a reason why this project should never happen. “I’m not anti CollegeTown, I’m pro Nutwood,” one resident said on Our Town Not CollegeTown’s Facebook page. Getting to and from school will just become more and more complicated, and CollegeTown will create an unnecessary distraction that the area does not need. Downtown Fullerton already provides that. This is one of the plans the city of Fullerton and the two schools have for CollegeTown. Imagine having a good chunk of Nutwood Avenue completely taken away between the 57 Freeway and the neighborhood across the street from State College Boulevard. It’s a recipe for disaster.

Included in CollegeTown’s plans are more residential apartments, along with shopping and other activities for students, faculty and local residents. While the idea sounds trendy and flashy, that is not what this university needs. There is enough of that in Orange County already. The city wants to create a “new ‘front door’ for Cal State Fullerton where college and community life meet,” according to the City of Fullerton’s website. One thing the CollegeTown project really does not address is parking. People who choose not to purchase a parking permit on campus already have to walk a decent amount just to get to their cars in

nearby neighborhoods. Nutwood Avenue lets hundreds of vehicles access the 57 Freeway a day. To make CollegeTown, a large chunk of Nutwood Avenue will be removed, prohibiting drivers coming from State College Boulevard to easily access the school’s main freeway. The development will make the on-ramps less convenient for commuters by further cramming Folino Drive’s awkward turn into Nutwood Avenue. The congestion would not go well for the residents who live on the other side of the freeway, off Nutwood and Placentia avenues. According to, CSUF has the fourth-largest student body in a four-year California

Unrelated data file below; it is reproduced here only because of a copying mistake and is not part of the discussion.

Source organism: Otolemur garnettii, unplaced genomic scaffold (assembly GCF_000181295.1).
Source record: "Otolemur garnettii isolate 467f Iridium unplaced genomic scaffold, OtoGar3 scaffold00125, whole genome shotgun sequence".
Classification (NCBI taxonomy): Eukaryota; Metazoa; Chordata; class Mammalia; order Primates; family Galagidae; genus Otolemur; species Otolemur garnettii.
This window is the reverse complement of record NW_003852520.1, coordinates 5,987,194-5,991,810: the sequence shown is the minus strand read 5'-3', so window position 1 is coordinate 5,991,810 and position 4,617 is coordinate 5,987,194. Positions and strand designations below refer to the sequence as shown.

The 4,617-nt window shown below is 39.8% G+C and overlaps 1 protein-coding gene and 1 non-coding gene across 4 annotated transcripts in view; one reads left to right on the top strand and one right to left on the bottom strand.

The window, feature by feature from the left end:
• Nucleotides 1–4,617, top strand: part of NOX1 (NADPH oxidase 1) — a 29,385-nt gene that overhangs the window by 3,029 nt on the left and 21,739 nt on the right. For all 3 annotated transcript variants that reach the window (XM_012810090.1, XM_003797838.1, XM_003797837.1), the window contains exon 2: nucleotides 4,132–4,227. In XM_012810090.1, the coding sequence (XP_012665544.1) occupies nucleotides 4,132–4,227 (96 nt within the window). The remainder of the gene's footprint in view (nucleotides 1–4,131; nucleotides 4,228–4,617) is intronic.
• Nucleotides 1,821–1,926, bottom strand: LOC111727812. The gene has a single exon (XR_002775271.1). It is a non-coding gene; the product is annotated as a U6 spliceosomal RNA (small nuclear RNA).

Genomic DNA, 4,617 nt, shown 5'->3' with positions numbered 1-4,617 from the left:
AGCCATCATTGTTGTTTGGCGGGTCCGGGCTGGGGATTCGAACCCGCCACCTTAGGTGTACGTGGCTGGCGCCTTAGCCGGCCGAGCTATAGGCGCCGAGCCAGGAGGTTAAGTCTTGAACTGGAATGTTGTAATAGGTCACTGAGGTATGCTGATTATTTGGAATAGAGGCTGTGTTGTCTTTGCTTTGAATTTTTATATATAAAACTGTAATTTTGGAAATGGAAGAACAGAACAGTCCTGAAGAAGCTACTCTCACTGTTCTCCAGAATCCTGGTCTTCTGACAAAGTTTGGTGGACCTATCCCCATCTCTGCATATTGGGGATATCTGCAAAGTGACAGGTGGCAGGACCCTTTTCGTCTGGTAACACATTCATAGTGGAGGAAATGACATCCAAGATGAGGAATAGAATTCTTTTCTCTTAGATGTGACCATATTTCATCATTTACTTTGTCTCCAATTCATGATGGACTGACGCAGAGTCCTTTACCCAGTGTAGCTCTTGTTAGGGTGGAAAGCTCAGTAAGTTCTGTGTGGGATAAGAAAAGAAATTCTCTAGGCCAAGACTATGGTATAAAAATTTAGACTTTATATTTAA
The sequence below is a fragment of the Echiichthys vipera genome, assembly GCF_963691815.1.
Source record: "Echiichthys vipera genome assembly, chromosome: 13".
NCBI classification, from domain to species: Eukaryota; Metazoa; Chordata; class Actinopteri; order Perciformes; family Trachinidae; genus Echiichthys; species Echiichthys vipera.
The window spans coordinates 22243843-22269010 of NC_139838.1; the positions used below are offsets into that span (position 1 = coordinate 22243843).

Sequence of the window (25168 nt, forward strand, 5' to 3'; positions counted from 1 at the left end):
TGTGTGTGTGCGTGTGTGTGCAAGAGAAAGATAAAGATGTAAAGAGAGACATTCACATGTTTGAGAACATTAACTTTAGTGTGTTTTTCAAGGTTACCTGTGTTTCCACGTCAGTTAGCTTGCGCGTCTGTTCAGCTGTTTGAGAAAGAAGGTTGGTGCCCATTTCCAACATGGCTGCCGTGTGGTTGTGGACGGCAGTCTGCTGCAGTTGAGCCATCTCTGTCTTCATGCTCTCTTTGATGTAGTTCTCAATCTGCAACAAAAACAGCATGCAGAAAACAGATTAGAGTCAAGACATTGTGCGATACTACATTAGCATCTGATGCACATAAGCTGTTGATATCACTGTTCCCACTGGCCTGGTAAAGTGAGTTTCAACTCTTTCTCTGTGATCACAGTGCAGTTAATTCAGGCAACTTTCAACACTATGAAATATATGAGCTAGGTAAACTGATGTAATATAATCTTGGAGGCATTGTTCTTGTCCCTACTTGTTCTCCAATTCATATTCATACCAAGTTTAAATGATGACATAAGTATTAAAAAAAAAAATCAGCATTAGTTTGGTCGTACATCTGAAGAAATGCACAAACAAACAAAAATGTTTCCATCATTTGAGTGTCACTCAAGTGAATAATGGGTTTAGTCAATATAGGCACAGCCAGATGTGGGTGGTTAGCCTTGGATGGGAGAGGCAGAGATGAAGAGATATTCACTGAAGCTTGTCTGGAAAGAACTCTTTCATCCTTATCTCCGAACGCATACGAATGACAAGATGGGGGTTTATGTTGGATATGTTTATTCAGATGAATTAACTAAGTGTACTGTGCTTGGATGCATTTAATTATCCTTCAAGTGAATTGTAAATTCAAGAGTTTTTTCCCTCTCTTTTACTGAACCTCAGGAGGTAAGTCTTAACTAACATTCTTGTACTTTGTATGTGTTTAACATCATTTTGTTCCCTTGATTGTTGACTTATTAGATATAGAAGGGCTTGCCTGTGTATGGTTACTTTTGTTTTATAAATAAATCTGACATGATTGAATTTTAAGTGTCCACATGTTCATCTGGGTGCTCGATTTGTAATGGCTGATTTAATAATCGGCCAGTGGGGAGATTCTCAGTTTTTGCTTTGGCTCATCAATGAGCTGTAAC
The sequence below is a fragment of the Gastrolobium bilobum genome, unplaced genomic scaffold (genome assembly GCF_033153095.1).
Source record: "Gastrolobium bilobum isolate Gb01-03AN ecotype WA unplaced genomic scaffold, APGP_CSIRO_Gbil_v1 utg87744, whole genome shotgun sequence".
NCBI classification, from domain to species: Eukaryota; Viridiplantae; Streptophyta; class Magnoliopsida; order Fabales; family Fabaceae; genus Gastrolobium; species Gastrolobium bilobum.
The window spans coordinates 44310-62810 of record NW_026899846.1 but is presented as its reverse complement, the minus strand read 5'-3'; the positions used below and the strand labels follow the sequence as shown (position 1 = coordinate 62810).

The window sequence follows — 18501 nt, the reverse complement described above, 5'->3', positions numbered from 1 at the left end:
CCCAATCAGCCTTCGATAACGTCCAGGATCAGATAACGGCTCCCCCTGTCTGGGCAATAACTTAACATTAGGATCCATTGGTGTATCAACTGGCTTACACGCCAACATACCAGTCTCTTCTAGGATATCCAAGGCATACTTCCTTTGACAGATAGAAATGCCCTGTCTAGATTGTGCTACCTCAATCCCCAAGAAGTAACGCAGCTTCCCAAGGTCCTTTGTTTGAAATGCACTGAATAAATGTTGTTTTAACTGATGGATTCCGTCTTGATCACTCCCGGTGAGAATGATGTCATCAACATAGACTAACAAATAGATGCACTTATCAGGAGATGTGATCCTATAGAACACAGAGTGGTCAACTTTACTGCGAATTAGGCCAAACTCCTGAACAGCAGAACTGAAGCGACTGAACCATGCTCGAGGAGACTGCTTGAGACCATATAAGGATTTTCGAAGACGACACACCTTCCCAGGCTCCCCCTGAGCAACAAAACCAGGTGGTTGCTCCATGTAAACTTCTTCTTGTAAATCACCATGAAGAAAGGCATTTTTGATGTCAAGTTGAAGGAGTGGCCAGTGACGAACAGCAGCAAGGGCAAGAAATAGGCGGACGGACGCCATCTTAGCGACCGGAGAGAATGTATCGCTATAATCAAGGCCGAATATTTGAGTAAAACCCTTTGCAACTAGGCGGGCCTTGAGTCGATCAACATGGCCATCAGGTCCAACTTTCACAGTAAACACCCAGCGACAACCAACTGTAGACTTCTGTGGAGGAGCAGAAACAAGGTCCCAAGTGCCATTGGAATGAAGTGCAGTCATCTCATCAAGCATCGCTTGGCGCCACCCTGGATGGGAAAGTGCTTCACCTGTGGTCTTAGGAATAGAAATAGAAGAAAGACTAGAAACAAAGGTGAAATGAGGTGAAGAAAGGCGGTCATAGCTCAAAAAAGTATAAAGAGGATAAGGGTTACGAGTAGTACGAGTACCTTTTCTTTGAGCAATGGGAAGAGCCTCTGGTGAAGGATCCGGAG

The final product is still years away, but CSUF’s latest plans to expand is already causing a stir among students and locals.

institution following USC, UCLA and UC Berkeley, respectively. CSUF does not need to add more traffic to what’s already a high-density area. Instead of spending money on CollegeTown,

administration should give CSUF faculty a raise and provide more classes for students to take so they can get their degrees faster. That’s what CollegeTown will be if it is built: a migraine.

Germany lacking initiative amid crisis Failure to aptly punish criminals leads to public backlash EMILY DIECKMAN Daily Titan After the New Year’s celebrations in Germany, the debate over the flow of refugees into the country was reinvigorated. However, whether the individuals involved in thefts and assaults that night were immigrants or German citizens, the way the German government has been dragging its feet in doling out the proper punishment is unacceptable. While it’s understandable that the German government

and police don’t want the attacks to turn into a reason for people to use anti-immigrant rhetoric, it seems accommodating to a fault. It took two weeks for the city to make its first arrest in the aftermath of the events that took place during the New Year’s celebration, and since the events of that night, over 800 criminal complaints have been filed, with over half coming from women claiming sexual assault. Cologne’s mayor, Henriette Reker, in particular, is handling the situation gingerly to the point of irrationality. Her advice to women was to simply “keep attackers at arm’s length,” and her suggestion to the crimes committed during